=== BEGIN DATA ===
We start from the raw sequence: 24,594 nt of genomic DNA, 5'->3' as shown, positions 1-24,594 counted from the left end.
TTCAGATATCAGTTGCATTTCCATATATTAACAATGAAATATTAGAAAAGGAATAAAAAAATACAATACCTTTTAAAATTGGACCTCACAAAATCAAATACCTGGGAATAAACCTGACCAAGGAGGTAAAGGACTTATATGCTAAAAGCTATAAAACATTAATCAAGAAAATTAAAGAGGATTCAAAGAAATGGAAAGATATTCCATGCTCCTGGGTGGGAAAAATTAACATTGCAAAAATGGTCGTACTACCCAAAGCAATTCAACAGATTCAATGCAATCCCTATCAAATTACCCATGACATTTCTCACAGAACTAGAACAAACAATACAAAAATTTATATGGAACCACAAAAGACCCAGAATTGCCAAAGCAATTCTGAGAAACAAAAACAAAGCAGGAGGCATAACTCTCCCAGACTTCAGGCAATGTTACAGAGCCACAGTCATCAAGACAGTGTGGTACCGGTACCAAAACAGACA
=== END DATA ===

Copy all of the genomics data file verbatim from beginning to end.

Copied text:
We start from the raw sequence: 24,594 nt of genomic DNA, 5'->3' as shown, positions 1-24,594 counted from the left end.
TTCAGATATCAGTTGCATTTCCATATATTAACAATGAAATATTAGAAAAGGAATAAAAAAATACAATACCTTTTAAAATTGGACCTCACAAAATCAAATACCTGGGAATAAACCTGACCAAGGAGGTAAAGGACTTATATGCTAAAAGCTATAAAACATTAATCAAGAAAATTAAAGAGGATTCAAAGAAATGGAAAGATATTCCATGCTCCTGGGTGGGAAAAATTAACATTGCAAAAATGGTCGTACTACCCAAAGCAATTCAACAGATTCAATGCAATCCCTATCAAATTACCCATGACATTTCTCACAGAACTAGAACAAACAATACAAAAATTTATATGGAACCACAAAAGACCCAGAATTGCCAAAGCAATTCTGAGAAACAAAAACAAAGCAGGAGGCATAACTCTCCCAGACTTCAGGCAATGTTACAGAGCCACAGTCATCAAGACAGTGTGGTACCGGTACCAAAACAGACA